Advertisement

Compositional Effects in Italian Primary Schools: An Exploratory Analysis of INVALSI SNV Data and Suggestions for Further Research

  • Marco Petracco-Giudici
  • Daniele Vidoni
  • Rossana Rosati
Part of the Communications in Computer and Information Science book series (CCIS, volume 112)

Abstract

The EU2020 strategy, which aims at turning “the EU into a smart, sustainable and inclusive economy delivering high levels of employment, productivity and social cohesion”, heavily relies on the human capital of its citizens. As a solid strand of literature posits, formal education is crucial for the development of individual human capital (among others: Barro & Lee 2001; Hanushek & Kimko 2000; Hanushek & Woessmann 2007; 2010). Indeed, one of the 5 headline targets of the strategy attains to reducing the share of early school leavers to less than 10% and ensuring that at least 40% of the younger generation reaches a tertiary degree.

Keywords

Contextual Effect Compositional Effect School Attainment Early School Leaver School Composition 
These keywords were added by machine and not by the authors. This process is experimental and the keywords may be updated as the learning algorithm improves.

Preview

Unable to display preview. Download preview PDF.

Unable to display preview. Download preview PDF.

References

  1. Ammermueller, A., Pischke, J.: Peer Effects in European Primary Schools: Evidence from PIRLS, Institute for the Study of Labor, IZA (2006)Google Scholar
  2. Barro, R.J., Lee, J.: International data on educational attainment: updates and implications. Oxford Economic Papers 53(3), 541–563 (2001)CrossRefGoogle Scholar
  3. Campodifiori, E., et al.: Un indicatore di status socio-economico-culturale degli allievi della quinta primaria in Italia. Istituto nazionale per la valutazione del sistema educativo di I-stru-zio-ne e di formazione (INVALSI), Rome (2010)Google Scholar
  4. Cipollone, P., Rosolia, A.: Social Interactions in High School: Lessons from an Earthquake. The American Economic Review 97(3), 948–965 (2007)CrossRefGoogle Scholar
  5. Coleman, J.S., et al.: Equality of Educational Opportunity. US Government Printing Office, Washington (1966)Google Scholar
  6. Coulombe, S., Tremblay, J., Marchand, S.: Literacy scores, human capital and growth across fourteen OECD countries. Statistics Canada, Ottawa (2004)Google Scholar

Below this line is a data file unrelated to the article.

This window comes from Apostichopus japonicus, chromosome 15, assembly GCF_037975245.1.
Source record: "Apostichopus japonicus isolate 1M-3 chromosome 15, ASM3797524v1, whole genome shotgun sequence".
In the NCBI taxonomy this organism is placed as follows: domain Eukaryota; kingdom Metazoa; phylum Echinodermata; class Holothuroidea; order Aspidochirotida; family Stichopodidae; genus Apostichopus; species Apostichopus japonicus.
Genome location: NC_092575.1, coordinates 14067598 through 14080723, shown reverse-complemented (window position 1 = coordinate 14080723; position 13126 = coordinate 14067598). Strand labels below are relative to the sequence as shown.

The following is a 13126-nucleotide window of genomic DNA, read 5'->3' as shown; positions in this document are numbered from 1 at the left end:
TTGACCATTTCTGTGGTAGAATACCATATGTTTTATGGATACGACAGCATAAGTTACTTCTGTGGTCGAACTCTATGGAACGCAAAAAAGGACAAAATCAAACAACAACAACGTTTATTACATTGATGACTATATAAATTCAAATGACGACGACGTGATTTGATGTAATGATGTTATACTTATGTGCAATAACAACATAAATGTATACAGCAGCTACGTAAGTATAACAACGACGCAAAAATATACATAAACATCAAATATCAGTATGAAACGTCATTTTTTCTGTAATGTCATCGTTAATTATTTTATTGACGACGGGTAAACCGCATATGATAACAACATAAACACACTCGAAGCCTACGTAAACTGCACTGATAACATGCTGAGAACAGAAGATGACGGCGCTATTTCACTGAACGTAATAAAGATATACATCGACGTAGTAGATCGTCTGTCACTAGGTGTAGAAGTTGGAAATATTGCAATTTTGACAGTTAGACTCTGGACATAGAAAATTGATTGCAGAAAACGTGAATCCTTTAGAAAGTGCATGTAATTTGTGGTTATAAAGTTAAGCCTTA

7. Ebbes, P., Böckenholt, U., Wedel, M.: Regressor and random-effects dependencies in multilevel models. Statistica Neerlandica 58(2), 161–178 (2004)MathSciNetCrossRefzbMATHGoogle Scholar
  8. Edmonds, R.: Effective Schools for the Urban Poor. Educational Leadership 37(1), 15–18, 20–24 (1979)Google Scholar
  9. van Ewijk, R., Sleegers, P.: The effect of peer socioeconomic status on student achievement: A meta-analysis. Educational Research Review 5(2), 134–150 (2010)CrossRefGoogle Scholar
  10. Falorsi, S.: Nota metodologica sulla strategia di Campionamento. Istituto nazionale per la valutazione del sistema educativo di Istruzione e di formazione (INVALSI), Rome (2009)Google Scholar
  11. Fullan, M.: The Meaning of Educational Change. Teachers College Press, New York (1982)Google Scholar
  12. Gay, G.: Valutazione degli apprendimenti disciplinari nella scuola secondaria di primo grado. Istituto regionale di ricerca della Lombardia (IRER), Milan (2005)Google Scholar
  13. Gray, J., Goldstein, H., Jesson, D.: Changes and improvements in schools’ effectiveness: trends over five years. Research Papers in Education 11(1), 35 (1996)CrossRefGoogle Scholar
  14. Grilli, L., Rampichini, C.: Selection bias in random intercept models. Multilevel Modelling Newsletter 17(1), 9–18 (2005)Google Scholar
  15. Hanushek, E.A.: Conceptual and Empirical Issues in the Estimation of Educational Production Functions. The Journal of Human Resources 14(3), 351–388 (1979)CrossRefGoogle Scholar
  16. Hanushek, E.A.: Education and Race: An Analysis of the Educational Production Process. D.C. Heath & Co., Boston (1972)Google Scholar
  17. Hanushek, E.A., Kain, J.F., Markman, J.M.: Does peer ability affect student achievement? Journal of Applied Econometrics 18(5), 527–544 (2003)CrossRefGoogle Scholar
  18. Hanushek, E.A., Kimko, D.D.: Schooling, Labor-Force Quality, and the Growth of Nations. The American Economic Review 90(5), 1184–1208 (2000)CrossRefGoogle Scholar
  19. Hanushek, E.A., Woessmann, L.: The Economics of International Differences in Educational Achievement (2010)Google Scholar
  20. Hanushek, E.A., Woessmann, L.: The role of education quality for economic growth. The World Bank, Washington D.C (2007)CrossRefzbMATHGoogle Scholar
  21. Henderson, V., Mieszkowski, P., Sauvageau, Y.: Peer group effects and educational production functions. Journal of Public Economics 10(1), 97–106 (1978)CrossRefGoogle Scholar
  22. Hill, P.W., Rowe, K.J.: Modelling Student Progress in Studies of Educational Effectiveness. School Effectiveness and School Improvement: An International Journal of Research, Policy and Practice 9(3), 310 (1998)CrossRefGoogle Scholar